One of the most recent arguments circulating social media has frankly gotten all up in the, “Ain’t THIS some shit?!” area of my mind. So as usual, I am going to bring it to you all, comrades.
Ain’t THIS Some Shit?!
Recently a piece surfaced on Time.com titled, “Dear White Gays: Stop Stealing Black Female Culture,” where the author speaks very generally yet deliberately about how Black people can’t have ANYTHING in our society (and you KNOW I think that is true), that even the things we use to enjoy life, such as [our] music/dance/clothing++ preferences have been co-opted and appropriated into white hegemonic culture, and even goes as far as to try and lay out a basic explanation of what this hegemonic culture is! Soon after this, the other shoe drops, and another piece surfaces on Time.com titled, “Dear Black Women: White Gays Are Your Allies, So Don’t Push Us Away,” where the author very forcefully pushes his allyship down our throats. In the midst of the retorts in this piece are a range of violent acts. First, the author appeals to the Gays (monolith style) by making sure the readers all know that the original piece has already been torn to bits for its homo-ignorance. The author then moves on to say, ‘not ALL white gays!’ all the while unapologetically equating the White Gay Monolith’s historical struggles to the Black Female Monolith’s historical struggles. Generally ends the piece soon after that by making sure to tell us all that we have definitely won the sweepstakes of oppression by a landslide, and alludes to the old adage, “Don’t cut off your nose to spite your face.”
*Oh yeah, did I remember to tell you all that this author (a White Gay Male) equates the original piece’s author and her argument (a Black Female) to a dog, by saying, “Mannie can bark at the gay white universe to lay off, but an appealing means of expression and art are the ultimate in open-source culture.” That will not help your case for allyship, sir. Not. One. Bit.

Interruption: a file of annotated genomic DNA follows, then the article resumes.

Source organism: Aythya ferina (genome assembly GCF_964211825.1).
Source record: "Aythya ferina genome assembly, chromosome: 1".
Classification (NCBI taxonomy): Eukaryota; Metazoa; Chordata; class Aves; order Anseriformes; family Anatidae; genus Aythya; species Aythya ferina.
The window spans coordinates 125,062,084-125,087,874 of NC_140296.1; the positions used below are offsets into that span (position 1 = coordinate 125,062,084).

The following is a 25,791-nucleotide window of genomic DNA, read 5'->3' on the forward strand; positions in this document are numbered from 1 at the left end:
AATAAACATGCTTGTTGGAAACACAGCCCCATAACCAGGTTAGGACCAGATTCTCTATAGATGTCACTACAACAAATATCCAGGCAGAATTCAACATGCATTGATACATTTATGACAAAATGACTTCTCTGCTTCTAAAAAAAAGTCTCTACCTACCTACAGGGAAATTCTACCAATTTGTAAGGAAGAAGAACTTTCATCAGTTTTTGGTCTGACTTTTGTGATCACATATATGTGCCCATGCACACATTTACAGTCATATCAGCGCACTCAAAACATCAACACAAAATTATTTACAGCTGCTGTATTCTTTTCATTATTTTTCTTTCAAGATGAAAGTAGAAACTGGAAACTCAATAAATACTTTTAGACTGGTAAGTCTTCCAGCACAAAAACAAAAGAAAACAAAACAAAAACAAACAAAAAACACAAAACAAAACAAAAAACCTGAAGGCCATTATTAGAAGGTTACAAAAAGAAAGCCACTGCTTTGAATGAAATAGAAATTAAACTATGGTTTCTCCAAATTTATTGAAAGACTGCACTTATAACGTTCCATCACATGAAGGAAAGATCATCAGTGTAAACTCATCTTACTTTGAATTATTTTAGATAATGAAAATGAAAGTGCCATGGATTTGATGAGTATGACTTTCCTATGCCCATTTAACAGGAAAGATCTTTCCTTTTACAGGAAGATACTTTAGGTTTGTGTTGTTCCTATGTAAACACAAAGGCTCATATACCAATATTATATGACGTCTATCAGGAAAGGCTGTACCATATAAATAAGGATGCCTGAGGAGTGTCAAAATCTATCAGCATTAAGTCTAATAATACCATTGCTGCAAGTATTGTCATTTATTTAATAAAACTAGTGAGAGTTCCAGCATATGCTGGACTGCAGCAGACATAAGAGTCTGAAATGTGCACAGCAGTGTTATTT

What I see going on here is a bunch of miscommunication, hasty generalization, and EGREGIOUS use of hegemonic power and privilege.
Blood, Sex, Tears, and Identity Politics
So now, I’m going to briefly run through a few major things that stick out to me regarding these pieces. First of all, it is NEVER EVER a great idea to include sweeping generalizations in ANY type of argument centered on identity! Well, it’s typically not a good practice, but ESPECIALLY horrible when discussing issues of identity. Black Females and White Gay Males are not monoliths!! Oh my goodness, I couldn’t believe what I was READING. The first author tends to generalize that seemingly every person identifying as white/gay/male appropriates the hard stereotypes of The Black Female. Not true. The second author tends to generalize that seemingly every person that identifies as black/female are pushing their “truest ally” away, and that everyone identifying as black/female all like the same things and feel the same way! No. no. no. NO.